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Interesting that he says, in so many words, that reading the Bible is a drag.

That's our Stevie - sucking any potential joy out of every moment. More fun than a root canal and a colonoscopy combined!

Nothing can be fun, ever. :penguin-no:

Now I do find it interesting that Steveovah says reading the Bible is a drag. Personally I have found reading it to be a drag except in one context and that was in college while taking my religion / theology classes. The classes themselves were interesting (Philosopy of Religion was one) and reading scripture as an accompaniment to other textbooks or lectures wasn't so bad. However the fundie manager at the place I worked at the same time would only read the Bible and I remember thinking how limited and boring that had to be.

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Without doing any sort of a deep dive into the hell that is Maxwell psychology, I have to think there is an interesting combination of mental illnesses at play here.

Teri suffers from depression and anxiety. Steve's need for absolute control and order, and his inability to see alternative points of view on *anything* suggest possible OCD or even some type of Autistic spectrum disorder. So, in the worst of times, when Teri was in the throes of postpartum depression, the poor Maxwell kids had a mom who barely had the energy to get dressed in the morning, coupled with a dad who insisted on a strict daily routine with no deviations or margin for illness, spontaneity or f*n. Oh, and the vicious beatings proper Christian training.

It's amazing none of the kids have become serial killers.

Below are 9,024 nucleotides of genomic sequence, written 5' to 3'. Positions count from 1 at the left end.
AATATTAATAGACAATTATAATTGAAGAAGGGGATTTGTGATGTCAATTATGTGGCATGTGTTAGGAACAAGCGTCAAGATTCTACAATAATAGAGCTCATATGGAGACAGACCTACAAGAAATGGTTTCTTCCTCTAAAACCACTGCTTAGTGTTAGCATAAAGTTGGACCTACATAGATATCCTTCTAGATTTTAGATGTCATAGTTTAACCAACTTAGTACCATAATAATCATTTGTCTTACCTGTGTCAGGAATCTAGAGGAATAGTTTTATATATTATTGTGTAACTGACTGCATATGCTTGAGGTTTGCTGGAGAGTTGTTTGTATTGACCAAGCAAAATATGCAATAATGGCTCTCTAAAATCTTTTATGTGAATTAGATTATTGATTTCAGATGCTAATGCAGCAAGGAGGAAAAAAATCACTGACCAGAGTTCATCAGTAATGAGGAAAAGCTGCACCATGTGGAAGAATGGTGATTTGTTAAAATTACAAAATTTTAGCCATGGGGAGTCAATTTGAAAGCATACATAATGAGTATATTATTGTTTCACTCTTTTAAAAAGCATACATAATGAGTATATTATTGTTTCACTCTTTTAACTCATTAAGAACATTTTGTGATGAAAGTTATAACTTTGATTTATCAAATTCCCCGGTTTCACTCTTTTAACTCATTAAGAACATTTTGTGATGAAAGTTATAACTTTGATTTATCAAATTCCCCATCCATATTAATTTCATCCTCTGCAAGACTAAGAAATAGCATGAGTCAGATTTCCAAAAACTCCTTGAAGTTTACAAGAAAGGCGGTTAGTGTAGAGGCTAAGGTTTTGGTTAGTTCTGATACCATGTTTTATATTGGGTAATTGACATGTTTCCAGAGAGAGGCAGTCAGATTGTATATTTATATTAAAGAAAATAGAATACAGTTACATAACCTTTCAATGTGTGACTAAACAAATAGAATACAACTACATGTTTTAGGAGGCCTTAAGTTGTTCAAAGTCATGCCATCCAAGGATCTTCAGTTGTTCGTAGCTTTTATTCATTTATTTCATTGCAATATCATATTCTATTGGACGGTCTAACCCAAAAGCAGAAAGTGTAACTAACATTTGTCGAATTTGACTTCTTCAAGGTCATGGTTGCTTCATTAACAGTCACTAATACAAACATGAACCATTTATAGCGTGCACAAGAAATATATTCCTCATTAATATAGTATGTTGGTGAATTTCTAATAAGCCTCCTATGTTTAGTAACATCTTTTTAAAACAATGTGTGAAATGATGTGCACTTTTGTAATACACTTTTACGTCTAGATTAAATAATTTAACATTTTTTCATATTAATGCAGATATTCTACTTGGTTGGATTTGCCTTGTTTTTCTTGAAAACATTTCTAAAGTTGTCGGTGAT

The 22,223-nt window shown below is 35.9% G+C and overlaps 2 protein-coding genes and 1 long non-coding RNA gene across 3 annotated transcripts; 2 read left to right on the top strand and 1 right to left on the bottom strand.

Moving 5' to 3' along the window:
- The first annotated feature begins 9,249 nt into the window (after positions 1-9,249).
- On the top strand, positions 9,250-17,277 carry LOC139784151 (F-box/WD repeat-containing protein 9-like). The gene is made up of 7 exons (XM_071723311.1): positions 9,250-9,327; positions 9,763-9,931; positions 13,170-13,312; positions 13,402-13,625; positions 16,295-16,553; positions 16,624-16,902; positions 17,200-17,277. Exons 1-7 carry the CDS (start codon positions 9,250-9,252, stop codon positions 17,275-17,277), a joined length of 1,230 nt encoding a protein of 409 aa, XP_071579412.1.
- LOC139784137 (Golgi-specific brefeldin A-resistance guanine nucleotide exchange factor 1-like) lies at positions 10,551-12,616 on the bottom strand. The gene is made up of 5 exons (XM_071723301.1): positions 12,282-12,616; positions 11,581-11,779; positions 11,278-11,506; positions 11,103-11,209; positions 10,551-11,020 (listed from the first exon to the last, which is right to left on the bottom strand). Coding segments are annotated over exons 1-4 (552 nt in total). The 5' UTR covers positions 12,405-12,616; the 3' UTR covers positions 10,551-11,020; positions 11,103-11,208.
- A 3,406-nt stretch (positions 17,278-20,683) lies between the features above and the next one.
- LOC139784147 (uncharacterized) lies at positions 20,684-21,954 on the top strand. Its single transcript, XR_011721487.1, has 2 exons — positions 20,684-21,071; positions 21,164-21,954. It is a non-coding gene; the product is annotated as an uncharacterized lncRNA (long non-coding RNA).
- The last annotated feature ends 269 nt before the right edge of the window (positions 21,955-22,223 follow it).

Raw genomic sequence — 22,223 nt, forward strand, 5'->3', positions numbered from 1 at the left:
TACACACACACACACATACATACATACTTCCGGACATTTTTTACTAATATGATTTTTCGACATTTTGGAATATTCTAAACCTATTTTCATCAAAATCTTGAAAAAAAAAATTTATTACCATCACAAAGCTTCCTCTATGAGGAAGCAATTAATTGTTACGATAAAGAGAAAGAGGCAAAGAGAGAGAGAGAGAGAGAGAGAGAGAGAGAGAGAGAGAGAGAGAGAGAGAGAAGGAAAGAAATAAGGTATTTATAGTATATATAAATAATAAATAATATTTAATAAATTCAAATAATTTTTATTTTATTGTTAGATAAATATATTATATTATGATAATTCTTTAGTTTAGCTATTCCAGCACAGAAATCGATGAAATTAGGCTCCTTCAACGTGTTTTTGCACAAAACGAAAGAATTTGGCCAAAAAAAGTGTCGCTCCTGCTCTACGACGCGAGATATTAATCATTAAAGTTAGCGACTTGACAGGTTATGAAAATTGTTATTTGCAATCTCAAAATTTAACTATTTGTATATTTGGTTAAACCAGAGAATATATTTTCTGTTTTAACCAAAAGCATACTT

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Without doing any sort of a deep dive into the hell that is Maxwell psychology, I have to think there is an interesting combination of mental illnesses at play here.

Teri suffers from depression and anxiety. Steve's need for absolute control and order, and his inability to see alternative points of view on *anything* suggest possible OCD or even some type of Autistic spectrum disorder. So, in the worst of times, when Teri was in the throes of postpartum depression, the poor Maxwell kids had a mom who barely had the energy to get dressed in the morning, coupled with a dad who insisted on a strict daily routine with no deviations or margin for illness, spontaneity or f*n. Oh, and the vicious beatings proper Christian training.

It's amazing none of the kids have become serial killers.

Along the lines of the bolded, Steve strikes me as the type who could easily become a family annihilator. The black-and-white, good-vs-evil thinking. The mindset that he and only he knows what's right. The paranoia. The need for total control, even over his grown children. All under the guise of "protection." Something's just no right there and if he feels even more threatened, I don't think it's out of the realm of possibility the he could come to believe that he's saving his family by committing the very worst thing imaginable. Horrible to imagine but the more I learn about this man, the more convinced I am that he's extremely dangerous, despite the friendly, sincere and well-meaning face he shows to the public.

What's the first thing people usually say when someone goes off the rails? "I never would have thought it. He was such a quiet man…"

Edited for one public too many

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Along the lines of the bolded, Steve strikes me as the type who could easily become a family annihilator. The black-and-white, good-vs-evil thinking. The mindset that he and only he knows what's right. The paranoia. The need for total control, even over his grown children. All under the guise of "protection." Something's just no right there and if he feels even more threatened, I don't think it's out of the realm of possibility the he could come to believe that he's saving his family by committing the very worst thing imaginable. Horrible to imagine but the more I learn about this man, the more convinced I am that he's extremely dangerous, despite the friendly, sincere and well-meaning public face he shows to the public.

What's the first thing people usually say when someone goes off the rails? "I never would have thought it. He was such a quiet man…"